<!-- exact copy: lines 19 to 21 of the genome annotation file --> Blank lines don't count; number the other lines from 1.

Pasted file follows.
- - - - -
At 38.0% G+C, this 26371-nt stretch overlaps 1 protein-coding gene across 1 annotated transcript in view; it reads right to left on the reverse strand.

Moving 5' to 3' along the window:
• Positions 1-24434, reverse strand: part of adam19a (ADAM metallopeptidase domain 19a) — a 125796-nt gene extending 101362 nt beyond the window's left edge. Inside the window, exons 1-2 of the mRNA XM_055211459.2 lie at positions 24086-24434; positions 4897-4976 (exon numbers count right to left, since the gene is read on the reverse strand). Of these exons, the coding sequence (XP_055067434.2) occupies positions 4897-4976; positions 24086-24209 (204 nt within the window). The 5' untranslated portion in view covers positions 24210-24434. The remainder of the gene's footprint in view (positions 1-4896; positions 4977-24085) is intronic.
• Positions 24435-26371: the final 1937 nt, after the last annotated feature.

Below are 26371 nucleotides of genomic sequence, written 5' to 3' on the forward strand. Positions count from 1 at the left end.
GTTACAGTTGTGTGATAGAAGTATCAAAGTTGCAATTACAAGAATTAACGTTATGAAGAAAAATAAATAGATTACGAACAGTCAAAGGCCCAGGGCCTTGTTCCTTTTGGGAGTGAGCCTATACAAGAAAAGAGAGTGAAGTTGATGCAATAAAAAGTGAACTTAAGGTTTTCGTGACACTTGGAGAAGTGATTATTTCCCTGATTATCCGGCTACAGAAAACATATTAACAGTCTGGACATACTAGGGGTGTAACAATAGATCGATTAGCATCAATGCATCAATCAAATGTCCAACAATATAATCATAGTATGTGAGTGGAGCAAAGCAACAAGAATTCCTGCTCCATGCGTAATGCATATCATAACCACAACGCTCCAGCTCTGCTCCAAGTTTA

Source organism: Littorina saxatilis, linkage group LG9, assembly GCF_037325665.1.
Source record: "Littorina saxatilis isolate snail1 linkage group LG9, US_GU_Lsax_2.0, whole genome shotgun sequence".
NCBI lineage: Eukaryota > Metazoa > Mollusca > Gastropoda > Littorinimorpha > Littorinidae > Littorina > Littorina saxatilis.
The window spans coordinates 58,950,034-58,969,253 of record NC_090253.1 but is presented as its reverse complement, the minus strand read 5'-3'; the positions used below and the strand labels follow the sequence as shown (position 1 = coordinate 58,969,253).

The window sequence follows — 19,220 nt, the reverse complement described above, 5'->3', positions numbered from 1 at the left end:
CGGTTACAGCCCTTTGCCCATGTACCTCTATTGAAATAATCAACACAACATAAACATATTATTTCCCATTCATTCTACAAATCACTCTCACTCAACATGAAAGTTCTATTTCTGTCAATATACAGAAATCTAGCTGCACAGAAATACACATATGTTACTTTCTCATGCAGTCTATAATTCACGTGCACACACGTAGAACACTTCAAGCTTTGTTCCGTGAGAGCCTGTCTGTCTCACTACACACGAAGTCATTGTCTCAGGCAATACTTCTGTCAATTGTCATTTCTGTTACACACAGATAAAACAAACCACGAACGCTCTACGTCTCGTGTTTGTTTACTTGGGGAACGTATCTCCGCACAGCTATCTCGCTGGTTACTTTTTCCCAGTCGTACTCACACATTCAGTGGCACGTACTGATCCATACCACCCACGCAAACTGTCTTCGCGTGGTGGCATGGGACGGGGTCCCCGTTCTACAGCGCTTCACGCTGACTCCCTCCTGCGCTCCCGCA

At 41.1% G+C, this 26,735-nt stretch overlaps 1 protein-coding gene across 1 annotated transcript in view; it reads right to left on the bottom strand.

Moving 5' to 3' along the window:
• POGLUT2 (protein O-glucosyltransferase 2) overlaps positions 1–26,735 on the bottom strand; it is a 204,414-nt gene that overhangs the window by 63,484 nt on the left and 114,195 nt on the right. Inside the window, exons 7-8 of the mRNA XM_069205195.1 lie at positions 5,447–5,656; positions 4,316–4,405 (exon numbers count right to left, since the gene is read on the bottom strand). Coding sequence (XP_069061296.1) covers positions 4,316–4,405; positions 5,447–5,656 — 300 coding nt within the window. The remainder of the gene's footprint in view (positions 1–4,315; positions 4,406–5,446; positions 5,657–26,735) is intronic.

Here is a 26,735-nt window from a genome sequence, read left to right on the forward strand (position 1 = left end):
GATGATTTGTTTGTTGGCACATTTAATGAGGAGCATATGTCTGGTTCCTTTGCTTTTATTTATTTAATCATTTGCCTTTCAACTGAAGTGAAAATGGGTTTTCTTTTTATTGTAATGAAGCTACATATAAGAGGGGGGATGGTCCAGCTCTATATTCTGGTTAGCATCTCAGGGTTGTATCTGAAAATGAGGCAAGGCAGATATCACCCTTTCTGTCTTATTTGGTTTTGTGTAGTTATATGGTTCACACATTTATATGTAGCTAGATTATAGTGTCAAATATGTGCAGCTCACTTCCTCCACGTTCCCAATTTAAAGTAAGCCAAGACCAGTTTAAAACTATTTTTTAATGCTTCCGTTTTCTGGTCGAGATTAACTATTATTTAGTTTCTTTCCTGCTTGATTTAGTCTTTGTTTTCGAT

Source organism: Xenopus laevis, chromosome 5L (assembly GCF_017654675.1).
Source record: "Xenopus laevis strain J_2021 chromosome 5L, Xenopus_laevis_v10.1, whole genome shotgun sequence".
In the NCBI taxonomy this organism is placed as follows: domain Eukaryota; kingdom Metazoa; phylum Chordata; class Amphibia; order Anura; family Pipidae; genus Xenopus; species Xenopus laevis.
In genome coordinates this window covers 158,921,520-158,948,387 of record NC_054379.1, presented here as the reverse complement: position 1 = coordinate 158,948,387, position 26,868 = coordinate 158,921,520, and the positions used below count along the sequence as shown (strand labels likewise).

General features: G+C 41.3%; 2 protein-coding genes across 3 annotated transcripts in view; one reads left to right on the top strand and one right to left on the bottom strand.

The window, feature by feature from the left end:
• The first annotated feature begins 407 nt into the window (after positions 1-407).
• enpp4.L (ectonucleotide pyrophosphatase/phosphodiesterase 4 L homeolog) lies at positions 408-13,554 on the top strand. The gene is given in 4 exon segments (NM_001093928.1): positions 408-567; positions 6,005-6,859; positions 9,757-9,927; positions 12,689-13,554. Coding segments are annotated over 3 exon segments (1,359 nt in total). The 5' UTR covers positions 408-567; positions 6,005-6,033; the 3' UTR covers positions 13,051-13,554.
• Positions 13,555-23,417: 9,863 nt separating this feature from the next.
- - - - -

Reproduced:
Source record: "Xenopus laevis strain J_2021 chromosome 5L, Xenopus_laevis_v10.1, whole genome shotgun sequence".
In the NCBI taxonomy this organism is placed as follows: domain Eukaryota; kingdom Metazoa; phylum Chordata; class Amphibia; order Anura; family Pipidae; genus Xenopus; species Xenopus laevis.
In genome coordinates this window covers 158,921,520-158,948,387 of record NC_054379.1, presented here as the reverse complement: position 1 = coordinate 158,948,387, position 26,868 = coordinate 158,921,520, and the positions used below count along the sequence as shown (strand labels likewise).